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Annales Geophysicae An interactive open-access journal of the European Geosciences Union
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Volume 34, issue 1
Ann. Geophys., 34, 91–96, 2016
https://doi.org/10.5194/angeo-34-91-2016
© Author(s) 2016. This work is distributed under
the Creative Commons Attribution 3.0 License.
Ann. Geophys., 34, 91–96, 2016
https://doi.org/10.5194/angeo-34-91-2016
© Author(s) 2016. This work is distributed under
the Creative Commons Attribution 3.0 License.

Regular paper 22 Jan 2016

Regular paper | 22 Jan 2016

Twin mesospheric bores observed over Brazilian equatorial region

A. F. Medeiros1, I. Paulino1, M. J. Taylor2, J. Fechine1, H. Takahashi3, R. A. Buriti1, L. M. Lima4, and C. M. Wrasse3 A. F. Medeiros et al.
  • 1Universidade Federal de Campina Grande, Campina Grande/PB, Brazil
  • 2Utah State University, Logan, UT 84322-4405, USA
  • 3Instituto Nacional de Pesquisas Espaciais, São José dos Campos/SP, Brazil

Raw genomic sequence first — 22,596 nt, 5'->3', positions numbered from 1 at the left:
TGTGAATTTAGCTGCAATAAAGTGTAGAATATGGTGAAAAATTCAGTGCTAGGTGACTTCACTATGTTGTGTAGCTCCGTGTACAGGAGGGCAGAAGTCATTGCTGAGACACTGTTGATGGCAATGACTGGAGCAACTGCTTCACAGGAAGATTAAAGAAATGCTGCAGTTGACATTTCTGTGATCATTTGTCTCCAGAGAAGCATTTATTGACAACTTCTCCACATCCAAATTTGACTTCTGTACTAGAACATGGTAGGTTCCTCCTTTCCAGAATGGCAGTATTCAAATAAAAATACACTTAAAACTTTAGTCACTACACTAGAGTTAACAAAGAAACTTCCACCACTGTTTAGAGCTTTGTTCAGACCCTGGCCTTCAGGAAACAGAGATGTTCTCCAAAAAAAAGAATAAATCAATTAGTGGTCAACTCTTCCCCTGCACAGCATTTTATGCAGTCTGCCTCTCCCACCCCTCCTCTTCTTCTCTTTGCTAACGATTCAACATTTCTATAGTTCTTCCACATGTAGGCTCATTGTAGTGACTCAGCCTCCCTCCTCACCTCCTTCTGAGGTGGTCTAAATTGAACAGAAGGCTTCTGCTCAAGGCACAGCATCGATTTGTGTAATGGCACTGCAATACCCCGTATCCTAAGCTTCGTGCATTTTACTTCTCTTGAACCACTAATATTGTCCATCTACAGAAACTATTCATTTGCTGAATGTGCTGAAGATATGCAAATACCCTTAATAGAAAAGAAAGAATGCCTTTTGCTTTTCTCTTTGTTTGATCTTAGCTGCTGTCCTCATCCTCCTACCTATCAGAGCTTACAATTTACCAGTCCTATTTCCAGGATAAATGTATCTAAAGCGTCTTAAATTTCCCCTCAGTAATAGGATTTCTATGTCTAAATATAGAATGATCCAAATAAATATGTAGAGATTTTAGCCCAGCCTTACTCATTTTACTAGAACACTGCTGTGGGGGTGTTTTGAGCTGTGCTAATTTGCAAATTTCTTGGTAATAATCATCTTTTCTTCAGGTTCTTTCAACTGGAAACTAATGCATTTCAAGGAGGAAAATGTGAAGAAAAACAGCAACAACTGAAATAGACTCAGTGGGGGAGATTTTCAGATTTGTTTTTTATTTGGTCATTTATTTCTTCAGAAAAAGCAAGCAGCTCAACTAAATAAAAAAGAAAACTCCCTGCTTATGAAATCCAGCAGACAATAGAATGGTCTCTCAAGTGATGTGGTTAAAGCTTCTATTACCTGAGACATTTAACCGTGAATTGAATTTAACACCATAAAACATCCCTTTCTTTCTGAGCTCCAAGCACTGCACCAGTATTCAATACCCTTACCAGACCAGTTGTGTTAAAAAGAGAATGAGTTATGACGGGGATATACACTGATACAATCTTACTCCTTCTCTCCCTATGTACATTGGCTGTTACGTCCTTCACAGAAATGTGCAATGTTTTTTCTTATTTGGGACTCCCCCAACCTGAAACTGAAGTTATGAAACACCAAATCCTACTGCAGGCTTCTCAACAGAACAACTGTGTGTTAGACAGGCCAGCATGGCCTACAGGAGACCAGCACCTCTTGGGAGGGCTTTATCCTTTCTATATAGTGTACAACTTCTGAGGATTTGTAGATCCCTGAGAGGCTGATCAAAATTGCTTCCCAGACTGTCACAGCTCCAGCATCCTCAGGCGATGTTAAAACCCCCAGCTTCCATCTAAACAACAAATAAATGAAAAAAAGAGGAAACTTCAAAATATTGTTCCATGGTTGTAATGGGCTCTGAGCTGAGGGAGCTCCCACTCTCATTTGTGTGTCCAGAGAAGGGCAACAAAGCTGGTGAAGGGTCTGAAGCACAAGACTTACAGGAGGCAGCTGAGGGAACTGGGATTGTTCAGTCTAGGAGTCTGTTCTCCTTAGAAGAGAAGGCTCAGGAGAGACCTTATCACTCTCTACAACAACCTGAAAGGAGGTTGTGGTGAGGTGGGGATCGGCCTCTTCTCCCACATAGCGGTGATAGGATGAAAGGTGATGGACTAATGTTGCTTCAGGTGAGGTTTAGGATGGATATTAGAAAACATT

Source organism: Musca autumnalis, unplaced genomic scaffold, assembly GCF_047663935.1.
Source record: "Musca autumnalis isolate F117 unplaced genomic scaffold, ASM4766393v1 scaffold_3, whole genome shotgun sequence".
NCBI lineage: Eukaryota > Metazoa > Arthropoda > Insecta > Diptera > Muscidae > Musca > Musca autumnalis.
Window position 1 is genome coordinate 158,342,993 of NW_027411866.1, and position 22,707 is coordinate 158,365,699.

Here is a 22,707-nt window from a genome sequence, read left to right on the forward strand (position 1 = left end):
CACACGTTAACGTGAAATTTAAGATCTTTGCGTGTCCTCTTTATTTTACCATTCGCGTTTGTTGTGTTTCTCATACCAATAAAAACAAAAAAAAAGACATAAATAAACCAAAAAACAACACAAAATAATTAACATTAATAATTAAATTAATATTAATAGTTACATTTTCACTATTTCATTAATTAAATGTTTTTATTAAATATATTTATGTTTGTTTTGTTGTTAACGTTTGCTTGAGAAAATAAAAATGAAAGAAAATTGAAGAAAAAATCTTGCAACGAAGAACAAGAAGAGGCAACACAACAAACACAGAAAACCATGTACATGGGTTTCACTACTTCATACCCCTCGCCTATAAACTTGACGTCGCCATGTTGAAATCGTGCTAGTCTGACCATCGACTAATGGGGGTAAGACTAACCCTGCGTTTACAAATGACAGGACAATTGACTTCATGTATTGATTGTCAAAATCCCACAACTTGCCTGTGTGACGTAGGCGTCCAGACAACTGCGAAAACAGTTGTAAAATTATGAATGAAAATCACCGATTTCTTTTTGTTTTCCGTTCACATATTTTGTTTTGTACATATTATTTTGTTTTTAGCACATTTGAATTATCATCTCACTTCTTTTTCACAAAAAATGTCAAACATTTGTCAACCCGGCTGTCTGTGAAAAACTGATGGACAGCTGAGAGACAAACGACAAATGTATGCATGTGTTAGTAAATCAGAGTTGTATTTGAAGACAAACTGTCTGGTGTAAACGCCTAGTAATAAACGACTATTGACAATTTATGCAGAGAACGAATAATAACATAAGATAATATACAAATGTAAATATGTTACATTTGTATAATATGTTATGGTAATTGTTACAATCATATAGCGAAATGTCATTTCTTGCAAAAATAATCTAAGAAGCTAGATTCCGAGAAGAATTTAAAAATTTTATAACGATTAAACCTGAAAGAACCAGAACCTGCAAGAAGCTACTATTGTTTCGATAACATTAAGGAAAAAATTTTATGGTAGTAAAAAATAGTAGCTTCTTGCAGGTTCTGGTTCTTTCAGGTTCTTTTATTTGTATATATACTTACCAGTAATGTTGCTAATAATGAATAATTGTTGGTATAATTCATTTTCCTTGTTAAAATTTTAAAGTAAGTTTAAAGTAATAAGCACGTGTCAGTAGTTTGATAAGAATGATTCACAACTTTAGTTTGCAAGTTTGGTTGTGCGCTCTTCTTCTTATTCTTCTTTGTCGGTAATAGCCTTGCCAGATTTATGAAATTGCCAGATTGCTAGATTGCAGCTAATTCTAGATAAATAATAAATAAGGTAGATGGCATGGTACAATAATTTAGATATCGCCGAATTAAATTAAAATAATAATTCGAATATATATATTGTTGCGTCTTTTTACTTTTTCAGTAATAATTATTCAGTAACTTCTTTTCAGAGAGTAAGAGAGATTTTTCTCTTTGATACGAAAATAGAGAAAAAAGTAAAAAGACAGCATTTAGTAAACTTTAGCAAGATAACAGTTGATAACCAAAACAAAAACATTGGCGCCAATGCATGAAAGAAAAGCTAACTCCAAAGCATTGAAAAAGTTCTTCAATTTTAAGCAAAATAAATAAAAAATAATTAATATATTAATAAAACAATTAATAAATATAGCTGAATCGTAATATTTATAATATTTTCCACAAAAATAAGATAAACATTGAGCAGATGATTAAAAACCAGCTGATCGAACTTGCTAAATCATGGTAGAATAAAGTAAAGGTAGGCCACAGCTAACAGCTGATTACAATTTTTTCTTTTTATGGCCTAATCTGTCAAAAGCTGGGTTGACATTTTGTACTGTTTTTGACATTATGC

• 4Universidade Estadual da Paraíba, Campina Grande/PB, Brazil

Abstract. Two consecutive mesospheric bores were observed simultaneously by two all-sky cameras on 19 December 2006. The observations were carried out in the northeast of Brazil at two different stations: São João do Cariri (36.5° W, 7.4° S) and Monteiro (37.1° W, 7.9° S), which are by about 85 km apart. The mesospheric bores were observed within an interval of  ∼  3 h in the NIR OH and OI557.7 nm airglow emissions. Both bores propagated to the east and showed similar characteristics. However, the first one exhibited a dark leading front with several trailing waves behind and progressed into a brighter airglow region, while the second bore, observed in the OH layer, was comprised of several bright waves propagating into a darker airglow region. This is the first paper to report events like these, called twin mesospheric bores. The background of the atmosphere during the occurrence of these events was studied by considering the temperature profiles from the TIMED/SABER satellite and wind from a meteor radar.

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This paper reports two consecutive mesospheric bores observed in the airglow emissions (OH and OI5577). Both bores propagated to the east and showed similar spectral characteristics. However, the first one exhibited a dark leading front with several trailing waves behind and progressed into a brighter airglow region. However, the second bore, observed in the OH layer, was comprised of several bright waves propagating into a darker airglow region.
This paper reports two consecutive mesospheric bores observed in the airglow emissions (OH and...
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